Is Gurgaon a metropolis

University of Cologne

Today our e-excursion went to Gurgaon or Gurugram. Actually, we had already arrived in this boom town on the R excursion (meaning: the one that actually took place) and were about to explore this prime example of rapid, globalized urban development in India. But due to the decision to return home, we had to exchange their exact inspection for long waiting and organization times at the airport.

On my first visit to Gurgaon in 2005 - nota bene: only fifteen years ago! - Large parts of the metropolis, which today has a population of over one million, were under construction. At that time we drove along large areas prepared for construction work, which shortly before had mostly been arable, partly fallow land. Land expected to be built and the first large construction sites dominated the scenery at that time. The small town of Gurgaon on the city limits of Delhi, but belonging to the National Capital Region, quickly became a globalization hub at the end of the 1990s due to its proximity to the international airport. In 2016 it was renamed Gurugram - Guru's Village - ostensibly to honor the historical and mythological significance of a Droṇāchārya or Guru Droṇ, an incarnation of Brahma.

The rapid rise of the new city “from the retort” becomes visible in film documentaries such as “Gurgaon, the new urban India” or “Gurgaon: India's Private City”. Here you can find interview statements that report on large agricultural areas: 30 years ago, “Gurgaon was nothing more than a plot of rocky soil, with a small market place and no railway link with the rest of the country”. A "sleepy, dusty, quite town with no municipal government". Numerous documents available on the Internet prove the massive redesign through infrastructure construction, the construction of numerous office and residential high-rise buildings in international styles. Residents of the gated colonies emphasize the good safety standards, large parks and open spaces, the high quality of the residential units and leisure facilities. They also praise the international level of services - from health and educational facilities to many shopping malls, entertainment and sports facilities - and the 24/7 supply of water, electricity and communication connections.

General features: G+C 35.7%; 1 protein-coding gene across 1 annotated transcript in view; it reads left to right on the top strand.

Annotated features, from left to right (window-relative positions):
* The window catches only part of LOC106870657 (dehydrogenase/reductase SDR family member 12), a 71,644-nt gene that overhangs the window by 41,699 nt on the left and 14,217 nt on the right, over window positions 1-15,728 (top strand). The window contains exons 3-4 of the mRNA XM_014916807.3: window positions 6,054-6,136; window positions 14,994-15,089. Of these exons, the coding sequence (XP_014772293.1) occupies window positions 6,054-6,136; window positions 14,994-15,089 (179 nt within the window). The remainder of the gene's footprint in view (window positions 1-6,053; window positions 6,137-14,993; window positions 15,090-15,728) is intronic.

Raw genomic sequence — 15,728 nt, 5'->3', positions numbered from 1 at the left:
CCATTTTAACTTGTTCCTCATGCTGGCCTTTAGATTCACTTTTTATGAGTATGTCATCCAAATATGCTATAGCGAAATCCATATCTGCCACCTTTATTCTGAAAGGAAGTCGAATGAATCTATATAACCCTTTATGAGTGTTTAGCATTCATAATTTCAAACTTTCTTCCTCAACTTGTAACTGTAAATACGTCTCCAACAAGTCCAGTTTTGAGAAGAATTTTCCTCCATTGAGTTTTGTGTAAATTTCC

The company “Delhi Land & Finance” (DLF) was the first and is still the largest and dominant private investor today. Marketing films show their own, privately operated metro line and numerous post-modern office and residential high-rises they own. There is a kind of separate government within the city. A private urban enclave has arisen here, in a very short time. An example for India? It is certainly not that simple - because for the large majority of the population with a low level of education and income, these types of cities are not yet an option.

Frauke Kraas